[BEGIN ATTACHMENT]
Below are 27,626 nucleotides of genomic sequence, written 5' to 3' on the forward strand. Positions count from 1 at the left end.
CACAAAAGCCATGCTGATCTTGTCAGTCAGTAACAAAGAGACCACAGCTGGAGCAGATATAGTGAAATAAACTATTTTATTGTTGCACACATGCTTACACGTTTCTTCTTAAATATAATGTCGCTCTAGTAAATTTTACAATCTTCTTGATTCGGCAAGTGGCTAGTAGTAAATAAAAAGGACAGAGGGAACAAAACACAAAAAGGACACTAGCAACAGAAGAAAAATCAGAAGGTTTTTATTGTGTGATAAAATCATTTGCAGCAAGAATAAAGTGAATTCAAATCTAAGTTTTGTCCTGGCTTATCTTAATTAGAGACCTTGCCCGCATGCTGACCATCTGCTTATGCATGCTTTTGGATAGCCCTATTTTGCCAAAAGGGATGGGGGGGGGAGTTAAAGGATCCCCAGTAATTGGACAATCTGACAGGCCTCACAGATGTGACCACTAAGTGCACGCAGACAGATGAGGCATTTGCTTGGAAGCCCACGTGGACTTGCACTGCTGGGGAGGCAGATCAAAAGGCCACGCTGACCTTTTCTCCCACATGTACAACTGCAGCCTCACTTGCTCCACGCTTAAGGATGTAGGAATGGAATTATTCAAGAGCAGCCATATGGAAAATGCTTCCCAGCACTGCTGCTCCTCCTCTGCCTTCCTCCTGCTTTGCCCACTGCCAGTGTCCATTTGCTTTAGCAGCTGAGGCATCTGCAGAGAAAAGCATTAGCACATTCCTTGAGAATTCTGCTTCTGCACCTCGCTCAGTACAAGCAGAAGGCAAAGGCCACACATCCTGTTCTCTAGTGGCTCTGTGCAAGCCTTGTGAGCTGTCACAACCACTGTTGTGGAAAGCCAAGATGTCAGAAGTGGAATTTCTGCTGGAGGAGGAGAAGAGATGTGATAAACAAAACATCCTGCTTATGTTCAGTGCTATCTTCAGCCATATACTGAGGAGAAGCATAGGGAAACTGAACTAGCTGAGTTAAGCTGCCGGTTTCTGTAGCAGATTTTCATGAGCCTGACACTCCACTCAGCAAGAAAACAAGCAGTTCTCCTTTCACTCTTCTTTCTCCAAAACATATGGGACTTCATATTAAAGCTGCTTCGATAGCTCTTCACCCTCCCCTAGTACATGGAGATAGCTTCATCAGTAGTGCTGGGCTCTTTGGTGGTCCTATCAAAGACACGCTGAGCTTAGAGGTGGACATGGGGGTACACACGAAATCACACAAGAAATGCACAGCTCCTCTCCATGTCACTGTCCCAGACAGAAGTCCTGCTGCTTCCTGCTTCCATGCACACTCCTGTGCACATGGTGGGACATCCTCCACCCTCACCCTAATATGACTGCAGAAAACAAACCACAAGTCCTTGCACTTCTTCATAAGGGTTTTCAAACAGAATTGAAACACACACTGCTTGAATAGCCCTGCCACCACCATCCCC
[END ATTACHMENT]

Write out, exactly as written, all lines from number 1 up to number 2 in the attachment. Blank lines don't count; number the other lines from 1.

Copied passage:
Below are 27,626 nucleotides of genomic sequence, written 5' to 3' on the forward strand. Positions count from 1 at the left end.
CACAAAAGCCATGCTGATCTTGTCAGTCAGTAACAAAGAGACCACAGCTGGAGCAGATATAGTGAAATAAACTATTTTATTGTTGCACACATGCTTACACGTTTCTTCTTAAATATAATGTCGCTCTAGTAAATTTTACAATCTTCTTGATTCGGCAAGTGGCTAGTAGTAAATAAAAAGGACAGAGGGAACAAAACACAAAAAGGACACTAGCAACAGAAGAAAAATCAGAAGGTTTTTATTGTGTGATAAAATCATTTGCAGCAAGAATAAAGTGAATTCAAATCTAAGTTTTGTCCTGGCTTATCTTAATTAGAGACCTTGCCCGCATGCTGACCATCTGCTTATGCATGCTTTTGGATAGCCCTATTTTGCCAAAAGGGATGGGGGGGGGAGTTAAAGGATCCCCAGTAATTGGACAATCTGACAGGCCTCACAGATGTGACCACTAAGTGCACGCAGACAGATGAGGCATTTGCTTGGAAGCCCACGTGGACTTGCACTGCTGGGGAGGCAGATCAAAAGGCCACGCTGACCTTTTCTCCCACATGTACAACTGCAGCCTCACTTGCTCCACGCTTAAGGATGTAGGAATGGAATTATTCAAGAGCAGCCATATGGAAAATGCTTCCCAGCACTGCTGCTCCTCCTCTGCCTTCCTCCTGCTTTGCCCACTGCCAGTGTCCATTTGCTTTAGCAGCTGAGGCATCTGCAGAGAAAAGCATTAGCACATTCCTTGAGAATTCTGCTTCTGCACCTCGCTCAGTACAAGCAGAAGGCAAAGGCCACACATCCTGTTCTCTAGTGGCTCTGTGCAAGCCTTGTGAGCTGTCACAACCACTGTTGTGGAAAGCCAAGATGTCAGAAGTGGAATTTCTGCTGGAGGAGGAGAAGAGATGTGATAAACAAAACATCCTGCTTATGTTCAGTGCTATCTTCAGCCATATACTGAGGAGAAGCATAGGGAAACTGAACTAGCTGAGTTAAGCTGCCGGTTTCTGTAGCAGATTTTCATGAGCCTGACACTCCACTCAGCAAGAAAACAAGCAGTTCTCCTTTCACTCTTCTTTCTCCAAAACATATGGGACTTCATATTAAAGCTGCTTCGATAGCTCTTCACCCTCCCCTAGTACATGGAGATAGCTTCATCAGTAGTGCTGGGCTCTTTGGTGGTCCTATCAAAGACACGCTGAGCTTAGAGGTGGACATGGGGGTACACACGAAATCACACAAGAAATGCACAGCTCCTCTCCATGTCACTGTCCCAGACAGAAGTCCTGCTGCTTCCTGCTTCCATGCACACTCCTGTGCACATGGTGGGACATCCTCCACCCTCACCCTAATATGACTGCAGAAAACAAACCACAAGTCCTTGCACTTCTTCATAAGGGTTTTCAAACAGAATTGAAACACACACTGCTTGAATAGCCCTGCCACCACCATCCCC